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News :: Human Rights : International : Politics : War and Militarism
Activists Discuss Torture at Amnesty Conference
13 Nov 2006
Activists from all six New England States, New York and New Jersey gather at Boston University to denouce torture in the War on Terror.
The treatment of US-held war detainees were on the minds of hundreds of human rights activists who gathered at Boston University last Saturday for the annual Amnesty International Northeast Regional Conference. The issues of torture was of main concern to most speakers, as Amnesty International has spoken out against the reported allegations of ill-treatment and death of those held in US custody in Iraq, Afghanistan, Guantanamo and elsewhere around the world for the last three years. Amnesty International is also concerned that most detainees are being held without a fair trial.

According to Boston lawyer and author Sabin Willet, the failure of Guantanamo is only fueling the violence in Iraq. Willet, who has been to Guantanamo six times, claims that of the 450 people currently incarcerated in the Cuban prison, only ten have been charged, three have been charged with a crime and none have been charged with anything related to the September 11 attacks.

“I have yet to meet anyone there who is a terrorist,” he said. “Citizens should contact their congress people about this issue.”

With the recent change of hands to the Democrats in Congress, activists hope that there will be a change of wind in how the Iraq War is handled in general in the near future. Boston University professor Andrew Bacevich believes the September 11 attacks were a unique event in US history; nonetheless, he doesn’t think the US government should take irrational measures such as torture in fighting the War on Terror.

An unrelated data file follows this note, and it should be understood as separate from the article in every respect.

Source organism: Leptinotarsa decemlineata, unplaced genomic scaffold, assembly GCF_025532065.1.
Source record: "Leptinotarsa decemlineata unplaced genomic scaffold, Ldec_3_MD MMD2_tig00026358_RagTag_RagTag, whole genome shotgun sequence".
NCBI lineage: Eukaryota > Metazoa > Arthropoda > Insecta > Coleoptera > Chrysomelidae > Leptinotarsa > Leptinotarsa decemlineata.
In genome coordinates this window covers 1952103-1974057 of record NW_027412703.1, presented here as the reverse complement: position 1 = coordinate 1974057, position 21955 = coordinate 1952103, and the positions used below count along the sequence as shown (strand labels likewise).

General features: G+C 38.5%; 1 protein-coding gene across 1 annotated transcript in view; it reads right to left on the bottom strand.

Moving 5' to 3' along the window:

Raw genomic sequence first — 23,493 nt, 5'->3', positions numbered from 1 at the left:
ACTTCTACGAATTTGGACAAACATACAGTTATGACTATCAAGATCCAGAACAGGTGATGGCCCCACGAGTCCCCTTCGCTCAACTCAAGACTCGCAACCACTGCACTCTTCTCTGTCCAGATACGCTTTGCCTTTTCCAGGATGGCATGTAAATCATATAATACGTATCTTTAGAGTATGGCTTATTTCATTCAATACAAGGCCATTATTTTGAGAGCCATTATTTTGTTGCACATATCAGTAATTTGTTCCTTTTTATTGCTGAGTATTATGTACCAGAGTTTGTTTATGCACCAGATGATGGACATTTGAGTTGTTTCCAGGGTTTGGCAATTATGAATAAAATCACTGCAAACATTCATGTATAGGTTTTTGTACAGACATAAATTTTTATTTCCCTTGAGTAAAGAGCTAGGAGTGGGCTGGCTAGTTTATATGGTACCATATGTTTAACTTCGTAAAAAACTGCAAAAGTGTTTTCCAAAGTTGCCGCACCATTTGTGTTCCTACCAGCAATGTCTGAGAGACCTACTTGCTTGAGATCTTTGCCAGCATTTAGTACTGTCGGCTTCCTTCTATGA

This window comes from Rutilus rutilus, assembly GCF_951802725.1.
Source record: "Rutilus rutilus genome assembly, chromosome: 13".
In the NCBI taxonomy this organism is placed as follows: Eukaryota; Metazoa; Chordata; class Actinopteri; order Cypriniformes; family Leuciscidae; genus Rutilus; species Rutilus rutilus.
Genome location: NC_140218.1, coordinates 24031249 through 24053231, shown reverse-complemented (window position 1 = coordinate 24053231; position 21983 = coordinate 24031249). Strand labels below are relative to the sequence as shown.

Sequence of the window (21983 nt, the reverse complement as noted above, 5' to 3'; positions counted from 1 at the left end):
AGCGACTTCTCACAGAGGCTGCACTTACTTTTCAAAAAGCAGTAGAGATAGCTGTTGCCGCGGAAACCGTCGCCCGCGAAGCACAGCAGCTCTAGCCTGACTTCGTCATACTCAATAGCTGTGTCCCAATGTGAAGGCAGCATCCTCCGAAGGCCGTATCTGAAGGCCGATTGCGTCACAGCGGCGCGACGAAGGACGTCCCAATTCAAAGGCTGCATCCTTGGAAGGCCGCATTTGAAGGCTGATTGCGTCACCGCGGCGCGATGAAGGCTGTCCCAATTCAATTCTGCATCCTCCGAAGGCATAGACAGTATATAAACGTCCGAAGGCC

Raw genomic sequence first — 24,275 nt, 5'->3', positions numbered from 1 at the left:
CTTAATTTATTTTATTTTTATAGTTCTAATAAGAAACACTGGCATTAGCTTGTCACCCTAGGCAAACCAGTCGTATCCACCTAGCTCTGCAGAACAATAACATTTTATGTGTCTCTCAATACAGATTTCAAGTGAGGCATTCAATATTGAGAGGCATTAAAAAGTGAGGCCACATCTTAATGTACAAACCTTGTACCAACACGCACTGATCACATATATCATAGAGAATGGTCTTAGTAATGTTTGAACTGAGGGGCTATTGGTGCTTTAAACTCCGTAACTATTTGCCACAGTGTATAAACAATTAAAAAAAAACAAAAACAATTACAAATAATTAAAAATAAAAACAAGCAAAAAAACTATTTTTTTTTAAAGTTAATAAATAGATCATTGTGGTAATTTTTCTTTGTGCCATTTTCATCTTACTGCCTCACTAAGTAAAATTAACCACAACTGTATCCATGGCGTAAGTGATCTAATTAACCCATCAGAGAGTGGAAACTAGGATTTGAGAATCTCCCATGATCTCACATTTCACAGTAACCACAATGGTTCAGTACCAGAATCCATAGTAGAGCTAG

“The strategy for the War on Terror has not worked,” he said. “There is more hostility towards America from the Middle East than before the war. There is an urgent need to rethink that an unprecedented event [September 11] warrants unprecedented results.”

In its annual report last year, Amnesty International called on the US government to “close Guantanamo or disclose the rest,” meaning either to release the prisoners or charge and prosecute them with due process. Amnesty International Secretary-General Irene Khan called Guantanamo “the gulag of our times.” Amnesty International has also criticized the US government for exporting prisoners to countries where brutality and torture take place with impunity, such as Syria.

“We need to turn our own country around,” said Larry Cox, the new executive director of Amnesty International USA. “We need to fight for human rights more than ever. In order to fight we need to be the Amnesty International we need to be as a movement.”
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